Despite the #OWS vibe, and the initial feeling of silliness when you close your eyes and hum, it's an established scientific fact: meditation makes your brain healthier. From the LATimes:
The brains of experienced meditators appear to be fitter, more disciplined and more "on task" than do the brains of those trying out meditation for the first time. And the differences between the two groups are evident not only during meditation, when brain scans detect a pattern of better control over the wandering mind among experienced meditators, but when the mind is allowed to wander freely.
Those insights emerge from a study to be published next week in the Proceedings of the National Academy of Sciences, which looked at two groups: highly experienced meditators and meditation novices, and compared the operations of the "Default Mode Network" -- a newly identified cluster of brain regions that go to work when our brains appear to be "offline."
"I think it's safe to say this is brain-training at work," says Yale University psychiatrist Judson Brewer, who conducted the study with psychologists from Yale, the University of Oregon and Columbia University. "It makes sense," adds Brewer. "Anything you train to do, you do better."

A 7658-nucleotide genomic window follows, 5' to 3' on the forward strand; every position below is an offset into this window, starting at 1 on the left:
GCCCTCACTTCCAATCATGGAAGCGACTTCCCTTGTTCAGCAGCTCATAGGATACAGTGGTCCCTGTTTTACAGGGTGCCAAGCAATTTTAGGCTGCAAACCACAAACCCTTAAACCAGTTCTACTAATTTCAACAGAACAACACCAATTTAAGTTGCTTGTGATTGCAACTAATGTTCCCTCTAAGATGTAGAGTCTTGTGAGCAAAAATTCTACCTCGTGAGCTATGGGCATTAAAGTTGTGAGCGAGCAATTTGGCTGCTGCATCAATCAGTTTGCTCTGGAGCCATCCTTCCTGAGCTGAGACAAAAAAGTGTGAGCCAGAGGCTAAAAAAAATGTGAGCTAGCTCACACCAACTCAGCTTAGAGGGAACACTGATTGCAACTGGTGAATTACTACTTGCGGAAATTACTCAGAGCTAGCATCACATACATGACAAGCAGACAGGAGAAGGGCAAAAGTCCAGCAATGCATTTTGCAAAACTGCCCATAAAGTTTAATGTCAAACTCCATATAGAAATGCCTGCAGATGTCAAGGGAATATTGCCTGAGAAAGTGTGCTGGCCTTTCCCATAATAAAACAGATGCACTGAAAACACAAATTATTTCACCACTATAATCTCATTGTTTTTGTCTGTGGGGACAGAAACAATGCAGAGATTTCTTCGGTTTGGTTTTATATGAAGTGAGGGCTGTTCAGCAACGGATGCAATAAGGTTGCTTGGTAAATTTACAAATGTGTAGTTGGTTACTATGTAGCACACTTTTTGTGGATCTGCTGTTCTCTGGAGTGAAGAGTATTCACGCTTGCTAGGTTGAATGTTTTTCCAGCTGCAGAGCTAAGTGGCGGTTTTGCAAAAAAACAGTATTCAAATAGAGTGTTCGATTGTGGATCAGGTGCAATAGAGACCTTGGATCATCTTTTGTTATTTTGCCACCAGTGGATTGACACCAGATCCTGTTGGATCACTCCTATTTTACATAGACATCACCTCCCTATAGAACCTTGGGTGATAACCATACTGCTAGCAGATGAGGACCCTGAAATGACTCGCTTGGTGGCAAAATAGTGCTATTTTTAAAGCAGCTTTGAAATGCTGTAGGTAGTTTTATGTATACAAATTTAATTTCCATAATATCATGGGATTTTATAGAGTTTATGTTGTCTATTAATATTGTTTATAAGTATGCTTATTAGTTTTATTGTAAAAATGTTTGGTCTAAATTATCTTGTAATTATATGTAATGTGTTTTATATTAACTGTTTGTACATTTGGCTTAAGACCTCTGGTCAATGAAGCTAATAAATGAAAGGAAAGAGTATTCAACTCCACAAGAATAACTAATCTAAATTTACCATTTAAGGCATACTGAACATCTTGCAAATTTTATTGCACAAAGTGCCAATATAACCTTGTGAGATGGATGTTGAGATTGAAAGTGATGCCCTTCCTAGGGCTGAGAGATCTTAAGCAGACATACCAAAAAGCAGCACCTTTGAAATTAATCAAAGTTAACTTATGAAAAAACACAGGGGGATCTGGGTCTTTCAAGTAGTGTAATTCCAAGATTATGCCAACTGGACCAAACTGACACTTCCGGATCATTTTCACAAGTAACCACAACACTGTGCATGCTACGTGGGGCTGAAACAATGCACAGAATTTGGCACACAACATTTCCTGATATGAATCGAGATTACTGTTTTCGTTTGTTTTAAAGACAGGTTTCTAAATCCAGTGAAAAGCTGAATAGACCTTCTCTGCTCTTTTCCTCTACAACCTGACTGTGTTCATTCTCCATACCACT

This makes sense to me. When I used to practice meditation more diligently -- and I'll pause here to allow you all to snicker uninterrupted for a moment....all done? Okay, to continue:
When I used to practice meditation more diligently, I found it easier to concentrate, easier to focus, and actually more enjoyable to sit for a while and write. Meditation has many definitions, of course. You don't have to sit cross-legged like a swami and burn incense. Monks chanting is a form of meditation. So is prayer for some people. Whatever it is, this is the goal:
During meditation and in the mental rest periods in between, a brain region known to be important in focusing and maintaining attention, the dorsolateral anterior cingulate cortex was more likely to activate in tandem with the posterior cingulate cortex in regular meditators than in those who are new to the practice: that, says Brewer, suggests that during meditation and in everyday life, meditators may have more skill in reining in their wandering thoughts and bringing the brain back "on task"-- than those who don't routinely meditate.
We conservatives have a lot of work to do. We have to scrap the current tax code, restore America's entrepreneurial greatness, fundamentally reform the school system, and prepare for a more competitive future. We're going to need dorsolateral anterior cingulate cortices in fighting shape.
So, take twenty minutes and meditate.